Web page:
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Fostering Sustainability and Innovation in Agriculture

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Food Hub

Gardeners in DeKalb County, Illinois Set Their Sights on Food Hub

April 23, 2015 |
Greenhouse-grown plants are almost ready to be planted outside in DeKalb County, Illinois. Several people with DeKalb County Community Gardens are exploring the possibility of a new food hub in DeKalb County. (photo courtesy of Dan Kenney/DeKalb County Community Gardens)

Greenhouse-grown plants are almost ready to be planted outside in DeKalb County, Illinois. Several people with DeKalb County Community Gardens are exploring the possibility of a new food hub in DeKalb County. (photo courtesy of Dan Kenney/DeKalb County Community Gardens)

A possible new food hub is on the horizon in DeKalb, Illinois.

Dan Kenney of DeKalb County Community Gardens came up with the idea after seeing the success of community gardens in the county. The countywide community garden project kicked off in 2012, and now boasts 40 different locations.

“We try to promote local food and local farmers, and we heard that food hubs are a key component in local food,” Kenney says.

He believes that a food hub located in DeKalb County, located west of Chicago in the northern part of the state, would have a major advantage just due to its geographic location. Interstate 88 (which runs east and west) and Interstate 39 (north and south) traverse through the county, which is in relative close proximity to Chicago, the Illinois-Wisconsin state line and the Mississippi River. Kenney is also encouraged at the success of food hubs elsewhere in the state, including Peoria and Chicago. Read More

Women in Food: Gwen Garcelon Works to Build Local Food System in Colorado’s Roaring Fork Valley

February 9, 2015 |

GwenGarcelonRoaring Fork Food Policy Council Founder and Director Gwen Garcelon has a lot of experience trying to effect change on complex issues. For ten years, she worked as a grassroots organizer for the D.C. based nonprofit Results, trying to end world hunger and poverty. Although she was laid off from this position when the recession hit in 2008, she has not lost her drive to tackle complicated and seemingly intractable issues. Most recently, she has set her sights on one of the most complex yet pressing issues we face: creating a more sustainable food system. Read More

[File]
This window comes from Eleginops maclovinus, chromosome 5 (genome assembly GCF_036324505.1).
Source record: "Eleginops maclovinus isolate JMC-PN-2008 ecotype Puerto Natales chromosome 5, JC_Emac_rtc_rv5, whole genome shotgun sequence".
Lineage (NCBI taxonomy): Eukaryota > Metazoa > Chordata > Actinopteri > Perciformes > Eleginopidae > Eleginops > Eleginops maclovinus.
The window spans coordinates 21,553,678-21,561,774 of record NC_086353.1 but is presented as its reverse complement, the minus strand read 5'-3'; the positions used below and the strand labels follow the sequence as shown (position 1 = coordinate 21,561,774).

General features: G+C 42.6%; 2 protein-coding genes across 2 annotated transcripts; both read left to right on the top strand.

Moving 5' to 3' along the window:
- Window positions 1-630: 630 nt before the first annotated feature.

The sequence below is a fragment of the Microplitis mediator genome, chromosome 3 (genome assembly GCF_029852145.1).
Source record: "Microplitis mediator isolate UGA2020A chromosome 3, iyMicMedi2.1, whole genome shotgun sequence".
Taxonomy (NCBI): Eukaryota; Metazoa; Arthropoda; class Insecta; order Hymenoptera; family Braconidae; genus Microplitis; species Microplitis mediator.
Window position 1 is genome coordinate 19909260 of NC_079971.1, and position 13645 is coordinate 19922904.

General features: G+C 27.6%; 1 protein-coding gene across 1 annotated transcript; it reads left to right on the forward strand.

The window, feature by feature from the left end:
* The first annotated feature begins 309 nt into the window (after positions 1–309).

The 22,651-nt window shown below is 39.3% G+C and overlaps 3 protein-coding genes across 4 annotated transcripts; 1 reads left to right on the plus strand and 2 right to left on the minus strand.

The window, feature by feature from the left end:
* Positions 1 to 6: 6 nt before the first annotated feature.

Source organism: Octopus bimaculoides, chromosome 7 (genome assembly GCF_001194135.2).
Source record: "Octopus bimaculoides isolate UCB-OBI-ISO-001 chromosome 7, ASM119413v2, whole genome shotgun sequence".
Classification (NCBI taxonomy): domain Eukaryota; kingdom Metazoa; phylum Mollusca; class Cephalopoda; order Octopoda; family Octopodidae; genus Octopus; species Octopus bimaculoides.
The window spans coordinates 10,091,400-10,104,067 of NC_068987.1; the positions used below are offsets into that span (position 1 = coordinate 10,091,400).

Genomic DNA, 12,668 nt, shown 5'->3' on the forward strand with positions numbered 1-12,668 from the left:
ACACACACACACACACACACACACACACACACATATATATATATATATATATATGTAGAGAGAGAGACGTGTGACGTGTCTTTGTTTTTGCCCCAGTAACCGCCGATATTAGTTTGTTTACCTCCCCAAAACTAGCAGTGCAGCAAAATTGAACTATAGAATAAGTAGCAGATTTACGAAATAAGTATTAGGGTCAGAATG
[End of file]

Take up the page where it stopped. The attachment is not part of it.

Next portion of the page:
Chronicling the Rise of a Food Hub Network: Michigan State University Releases Case Study

January 12, 2015 |
The Washtenaw Food Hub in Michigan is full of life as The Brinery crew processes carrots for their lacto-fermented “Jape Kin Cod” pickles. (photo by Kim Bayer)

The Washtenaw Food Hub in Michigan is full of life as The Brinery crew processes carrots for their lacto-fermented “Jape Kin Cod” pickles. (photo by Kim Bayer)

A recently-released case study, published by the Michigan State University Center for Regional Food Systems, chronicles the creation, growth and lessons learned of the two-and-a-half year old Michigan Food Hub Network.

Titled “A Case Study in Building Effective Networks for Food System Change,” the publication tells the story of how and why various food hubs came together to build the Michigan Food Hub Network, according to Rich Pirog, senior associate director of the MSU Center for Regional Food Systems. It was also part of the requirement for the grant funding the network receives. Read More

Orlando Farmers’ Market Offers Full Local Food Experience

January 7, 2015 |
Patrons of East End Market in Orlando, Florida gather for a harvest dinner. (photo courtesy of Heather Grove/East End Market)

Patrons of East End Market in Orlando, Florida gather for a harvest dinner. (photo courtesy of Heather Grove/East End Market)

In a city known for recreation and tourism, Orlando’s East End Market offers its own attractions with chefs, artists, shops and a restaurant.